Friday, February 13, 2015

Da Sweet Blood of Jesus (opens in Cleveland February 13th exclusively at the Cedar Lee Theatre)

[DA SWEET BLOOD OF JESUS opens in Cleveland on Friday February 13th exclusively at the Cedar Lee Theatre.]

Review by Bob Ignizio

The 1973 cult vampire/art film GANJA & HESS is exactly the kind of movie that should be remade. Writer/director Bill Gunn's strange hybrid of horror, blacksploitation, and art film had a lot of interesting ideas and potential, but it's the kind of film that even admirers tend to describe as “flawed”. Evidently one of those admirers is Spike Lee, who has remade GANJA & HESS under the title DA SWEET BLOOD OF JESUS. The results are... well, about the same.


Lee sticks close to Gunn's original story in which anthropology professor Dr. Hess Green (Stephen Tyrone Williams) is stabbed with an ancient tribal dagger by his unbalanced assistant, Lafayette Hightower (Elvis Nolasco), who then kills himself. The dagger doesn't kill Green, but instead makes him an immortal with a thirst for blood. Beyond those most basic attributes, however, there is little resemblance between Dr. Green's affliction and traditional movie vampirism, with Hess notably walking around during the daytime without suffering any ill effects.

Not long after Dr. Green's transformation, Lafayette's ex-wife Ganja (Zaraah Abrahams) comes looking for him. Ganja and Dr. Green hit it off immediately, and even when she discovers Lafayette's body in the deep freeze she doesn't stay mad long. Eventually the two marry and Green turns Ganja into a bloodsucker (or “blood addict” as the movie refers to them) as well. Yet despite his immortality, a swanky home on Martha's vineyard, expensive cars, and sexy immortal wife, Dr. Green begins to find his undead existence less than satisfying, even as Ganja begins to embrace her new state.

This is the kind of movie that has a lot of ideas, but can't manage to express them coherently. It's clear that DA SWEET BLOOD OF JESUS wants to say something about the nature of addiction and religion within the context of black America, but the film is so vague that we're never quite sure what that is. And the film isn't just thematically vague; fairly major plot points, like what happens to Hess' victims, tend to get glossed over. Eventually you'll figure out that everyone Hess kills comes back as a bloodsucker, too, but it's kind of distracting wondering why victim number one, a prostitute, just gets up in the morning after having her throat slashed, pissed but seemingly none the worse for wear.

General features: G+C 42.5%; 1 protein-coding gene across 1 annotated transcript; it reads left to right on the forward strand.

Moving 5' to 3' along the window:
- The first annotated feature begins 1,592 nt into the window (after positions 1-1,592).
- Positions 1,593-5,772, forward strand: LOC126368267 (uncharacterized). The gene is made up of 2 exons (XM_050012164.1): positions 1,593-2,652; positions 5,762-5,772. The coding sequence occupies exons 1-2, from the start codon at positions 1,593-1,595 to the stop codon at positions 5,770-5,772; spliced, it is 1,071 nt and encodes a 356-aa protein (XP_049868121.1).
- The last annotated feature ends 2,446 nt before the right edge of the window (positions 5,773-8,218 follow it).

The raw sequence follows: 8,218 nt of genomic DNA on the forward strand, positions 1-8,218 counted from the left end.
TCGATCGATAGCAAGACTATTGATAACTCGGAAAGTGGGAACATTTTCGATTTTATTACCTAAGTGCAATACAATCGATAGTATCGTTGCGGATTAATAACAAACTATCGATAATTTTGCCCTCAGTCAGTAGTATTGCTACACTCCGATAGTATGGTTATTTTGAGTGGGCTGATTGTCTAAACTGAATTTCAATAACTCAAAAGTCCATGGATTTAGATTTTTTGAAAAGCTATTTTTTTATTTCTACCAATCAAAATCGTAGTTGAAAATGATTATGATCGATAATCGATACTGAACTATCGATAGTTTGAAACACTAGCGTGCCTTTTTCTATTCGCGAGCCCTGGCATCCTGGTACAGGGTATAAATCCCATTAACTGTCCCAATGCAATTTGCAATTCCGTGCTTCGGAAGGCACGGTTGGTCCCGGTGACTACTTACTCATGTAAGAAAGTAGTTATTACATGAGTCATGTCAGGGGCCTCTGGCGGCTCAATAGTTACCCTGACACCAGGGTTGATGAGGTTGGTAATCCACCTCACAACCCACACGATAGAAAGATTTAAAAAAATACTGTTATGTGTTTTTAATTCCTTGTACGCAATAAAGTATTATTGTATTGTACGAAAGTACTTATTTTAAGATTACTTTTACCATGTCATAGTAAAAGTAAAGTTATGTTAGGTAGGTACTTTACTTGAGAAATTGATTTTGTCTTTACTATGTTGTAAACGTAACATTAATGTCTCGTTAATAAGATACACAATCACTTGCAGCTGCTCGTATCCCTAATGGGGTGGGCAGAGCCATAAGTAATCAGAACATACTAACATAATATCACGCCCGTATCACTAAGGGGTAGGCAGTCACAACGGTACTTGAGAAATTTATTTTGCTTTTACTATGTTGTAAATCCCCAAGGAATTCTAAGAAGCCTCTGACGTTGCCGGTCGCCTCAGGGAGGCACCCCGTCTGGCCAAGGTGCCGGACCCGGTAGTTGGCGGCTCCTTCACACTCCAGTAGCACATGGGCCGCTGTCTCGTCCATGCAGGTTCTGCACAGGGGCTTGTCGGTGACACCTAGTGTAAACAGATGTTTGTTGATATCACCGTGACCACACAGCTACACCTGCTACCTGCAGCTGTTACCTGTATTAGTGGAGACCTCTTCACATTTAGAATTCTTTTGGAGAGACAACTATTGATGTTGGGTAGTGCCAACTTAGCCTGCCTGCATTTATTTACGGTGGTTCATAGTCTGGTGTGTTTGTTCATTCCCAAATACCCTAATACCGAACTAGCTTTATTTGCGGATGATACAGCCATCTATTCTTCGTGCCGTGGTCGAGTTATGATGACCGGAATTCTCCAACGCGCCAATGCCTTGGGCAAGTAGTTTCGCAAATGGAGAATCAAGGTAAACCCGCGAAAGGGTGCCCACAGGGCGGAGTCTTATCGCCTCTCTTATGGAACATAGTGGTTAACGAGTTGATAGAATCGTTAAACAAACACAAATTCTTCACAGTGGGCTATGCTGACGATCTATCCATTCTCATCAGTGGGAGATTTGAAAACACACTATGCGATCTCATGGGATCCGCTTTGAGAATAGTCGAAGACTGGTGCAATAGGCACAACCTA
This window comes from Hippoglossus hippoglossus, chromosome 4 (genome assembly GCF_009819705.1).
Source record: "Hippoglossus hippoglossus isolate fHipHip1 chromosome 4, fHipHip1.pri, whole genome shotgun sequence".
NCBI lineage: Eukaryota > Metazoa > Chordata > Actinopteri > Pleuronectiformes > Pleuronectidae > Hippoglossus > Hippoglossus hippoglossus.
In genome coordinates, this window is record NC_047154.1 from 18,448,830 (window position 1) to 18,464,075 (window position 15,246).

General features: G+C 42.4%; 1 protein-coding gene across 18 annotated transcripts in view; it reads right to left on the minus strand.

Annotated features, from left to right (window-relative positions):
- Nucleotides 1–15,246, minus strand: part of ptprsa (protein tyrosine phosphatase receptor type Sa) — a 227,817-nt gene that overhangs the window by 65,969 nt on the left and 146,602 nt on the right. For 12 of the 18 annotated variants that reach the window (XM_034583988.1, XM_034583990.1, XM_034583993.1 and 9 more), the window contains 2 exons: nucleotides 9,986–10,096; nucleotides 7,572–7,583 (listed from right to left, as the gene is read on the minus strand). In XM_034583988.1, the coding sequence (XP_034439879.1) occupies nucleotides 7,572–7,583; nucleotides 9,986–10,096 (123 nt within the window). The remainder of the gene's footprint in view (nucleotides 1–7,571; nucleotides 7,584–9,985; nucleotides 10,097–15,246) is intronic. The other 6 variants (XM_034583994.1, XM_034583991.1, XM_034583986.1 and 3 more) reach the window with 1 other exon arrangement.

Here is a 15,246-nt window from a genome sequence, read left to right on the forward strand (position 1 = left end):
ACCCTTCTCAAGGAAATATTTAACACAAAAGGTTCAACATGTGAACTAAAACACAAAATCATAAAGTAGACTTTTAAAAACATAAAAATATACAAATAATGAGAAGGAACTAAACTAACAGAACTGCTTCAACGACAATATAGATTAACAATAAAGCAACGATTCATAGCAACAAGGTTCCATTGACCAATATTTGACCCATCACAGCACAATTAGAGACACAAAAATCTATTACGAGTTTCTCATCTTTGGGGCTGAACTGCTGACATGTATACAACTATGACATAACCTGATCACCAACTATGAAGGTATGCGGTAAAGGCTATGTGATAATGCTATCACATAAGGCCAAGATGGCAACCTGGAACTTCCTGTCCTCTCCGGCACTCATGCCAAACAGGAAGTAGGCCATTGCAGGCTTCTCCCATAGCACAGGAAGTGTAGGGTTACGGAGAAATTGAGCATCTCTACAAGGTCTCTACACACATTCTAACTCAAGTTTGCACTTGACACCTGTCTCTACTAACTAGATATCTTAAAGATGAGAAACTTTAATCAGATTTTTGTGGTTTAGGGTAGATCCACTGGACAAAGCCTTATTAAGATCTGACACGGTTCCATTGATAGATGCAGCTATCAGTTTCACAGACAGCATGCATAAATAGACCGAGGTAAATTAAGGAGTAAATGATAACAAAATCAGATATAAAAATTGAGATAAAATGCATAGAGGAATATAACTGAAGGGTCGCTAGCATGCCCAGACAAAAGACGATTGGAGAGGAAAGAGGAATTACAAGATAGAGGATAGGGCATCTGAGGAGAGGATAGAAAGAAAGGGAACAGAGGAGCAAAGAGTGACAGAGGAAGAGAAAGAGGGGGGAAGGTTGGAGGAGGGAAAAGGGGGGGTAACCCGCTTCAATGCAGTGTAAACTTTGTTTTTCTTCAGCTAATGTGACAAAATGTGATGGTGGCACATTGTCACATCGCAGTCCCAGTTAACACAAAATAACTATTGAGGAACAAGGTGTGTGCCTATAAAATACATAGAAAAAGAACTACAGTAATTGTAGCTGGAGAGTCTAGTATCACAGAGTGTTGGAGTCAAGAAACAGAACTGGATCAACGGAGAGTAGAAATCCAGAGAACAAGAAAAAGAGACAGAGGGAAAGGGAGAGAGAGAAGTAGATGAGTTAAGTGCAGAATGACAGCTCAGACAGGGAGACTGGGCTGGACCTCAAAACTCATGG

There's also a lot of padding, which makes watching the two hour film more than a bit of a slog. To compound matters, Lee seems is less confident in his film's arthouse leanings than Gunn was, amping up the sex and violence. I don't necessarily have a problem with that, and had Lee gone for more of a straight up horror/exploitation approach, while still exploring its themes in a more subtextual manner, it might have worked. This just feels like a movie sitting on the fence, though, unsure of exactly what audience it's aiming for. But perhaps the film's most egregious shortcoming is the lead performance by Stephen Tyrone Williams, whose bland delivery and utter lack of presence make his Hess seem as bored as we are watching the film.

That said, there are a few moments here and there that make one want to stick with DA SWEET BLOOD in the vain hope that Lee will somehow pull it together in the end. One particularly indelible scene is when Hess is leaving the apartment of one of his victims, a single mom, and he cheerfully baby talks to the infant while its mother lies bleeding on a bed nearby. Even after I realized that Hess' victims come back as blood addicts themselves, Lee managed to do something with this set-up that actually added to the horror. In the end, though, moments like this are too few, and the rest of the film too muddled and meandering to ever gel into a satisfying experience. 2 ½ out of 4 stars.

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